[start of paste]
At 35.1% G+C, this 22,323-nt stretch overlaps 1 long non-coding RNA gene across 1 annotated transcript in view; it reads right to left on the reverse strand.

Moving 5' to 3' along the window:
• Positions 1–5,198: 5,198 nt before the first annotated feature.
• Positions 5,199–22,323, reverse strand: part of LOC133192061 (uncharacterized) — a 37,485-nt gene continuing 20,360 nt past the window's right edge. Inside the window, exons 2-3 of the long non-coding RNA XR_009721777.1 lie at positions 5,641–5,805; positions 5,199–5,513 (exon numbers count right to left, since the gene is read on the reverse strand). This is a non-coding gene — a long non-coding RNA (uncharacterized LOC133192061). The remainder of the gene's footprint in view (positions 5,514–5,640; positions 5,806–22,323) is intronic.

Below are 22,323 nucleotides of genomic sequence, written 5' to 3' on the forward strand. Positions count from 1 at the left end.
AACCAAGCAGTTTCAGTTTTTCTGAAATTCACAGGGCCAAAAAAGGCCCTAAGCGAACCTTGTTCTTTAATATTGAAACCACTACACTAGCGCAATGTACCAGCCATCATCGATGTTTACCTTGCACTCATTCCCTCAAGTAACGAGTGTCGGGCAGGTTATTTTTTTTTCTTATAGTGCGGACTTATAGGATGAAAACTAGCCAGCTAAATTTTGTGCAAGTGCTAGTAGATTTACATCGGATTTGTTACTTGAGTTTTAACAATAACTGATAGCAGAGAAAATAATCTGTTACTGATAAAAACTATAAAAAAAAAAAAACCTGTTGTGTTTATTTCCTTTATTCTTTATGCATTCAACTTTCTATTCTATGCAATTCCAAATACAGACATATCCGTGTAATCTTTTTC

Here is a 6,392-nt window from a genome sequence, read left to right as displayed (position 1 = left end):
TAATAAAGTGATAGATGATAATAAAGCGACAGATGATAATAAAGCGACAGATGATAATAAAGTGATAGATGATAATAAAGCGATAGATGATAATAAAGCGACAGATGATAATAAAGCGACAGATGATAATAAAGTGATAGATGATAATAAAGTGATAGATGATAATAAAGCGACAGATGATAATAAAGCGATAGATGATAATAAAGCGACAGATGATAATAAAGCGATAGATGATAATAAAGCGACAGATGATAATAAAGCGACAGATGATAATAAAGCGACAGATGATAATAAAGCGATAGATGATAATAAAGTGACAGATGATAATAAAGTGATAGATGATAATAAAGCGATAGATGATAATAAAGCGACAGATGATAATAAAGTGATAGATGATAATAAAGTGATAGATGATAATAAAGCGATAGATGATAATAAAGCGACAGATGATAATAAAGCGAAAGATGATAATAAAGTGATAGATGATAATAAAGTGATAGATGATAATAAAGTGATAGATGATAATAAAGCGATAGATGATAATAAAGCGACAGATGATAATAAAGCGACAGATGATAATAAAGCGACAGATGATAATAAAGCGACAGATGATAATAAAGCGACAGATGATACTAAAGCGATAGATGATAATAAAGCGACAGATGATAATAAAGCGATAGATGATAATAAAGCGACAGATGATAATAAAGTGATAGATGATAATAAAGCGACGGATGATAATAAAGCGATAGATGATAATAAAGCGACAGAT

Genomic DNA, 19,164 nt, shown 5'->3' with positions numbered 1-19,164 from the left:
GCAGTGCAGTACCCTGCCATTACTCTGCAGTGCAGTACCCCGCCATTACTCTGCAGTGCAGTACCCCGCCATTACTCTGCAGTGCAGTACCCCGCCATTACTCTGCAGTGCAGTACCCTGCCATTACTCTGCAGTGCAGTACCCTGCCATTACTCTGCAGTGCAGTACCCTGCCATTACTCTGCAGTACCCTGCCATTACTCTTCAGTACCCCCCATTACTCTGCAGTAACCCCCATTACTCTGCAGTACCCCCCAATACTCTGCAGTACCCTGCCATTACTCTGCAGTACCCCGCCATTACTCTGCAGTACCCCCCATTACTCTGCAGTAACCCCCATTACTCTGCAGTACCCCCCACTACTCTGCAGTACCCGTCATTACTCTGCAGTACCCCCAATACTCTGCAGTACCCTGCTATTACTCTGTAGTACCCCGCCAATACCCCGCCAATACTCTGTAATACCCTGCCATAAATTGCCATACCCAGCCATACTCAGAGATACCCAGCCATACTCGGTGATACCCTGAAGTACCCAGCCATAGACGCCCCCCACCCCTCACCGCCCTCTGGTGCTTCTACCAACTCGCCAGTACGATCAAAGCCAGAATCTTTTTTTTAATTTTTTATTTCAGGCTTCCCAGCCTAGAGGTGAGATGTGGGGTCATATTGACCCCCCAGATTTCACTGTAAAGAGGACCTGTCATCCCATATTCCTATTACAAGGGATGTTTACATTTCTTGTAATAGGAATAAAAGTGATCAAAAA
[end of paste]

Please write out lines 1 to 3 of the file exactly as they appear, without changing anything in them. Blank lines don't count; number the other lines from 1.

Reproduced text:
At 35.1% G+C, this 22,323-nt stretch overlaps 1 long non-coding RNA gene across 1 annotated transcript in view; it reads right to left on the reverse strand.

Moving 5' to 3' along the window:
• Positions 1–5,198: 5,198 nt before the first annotated feature.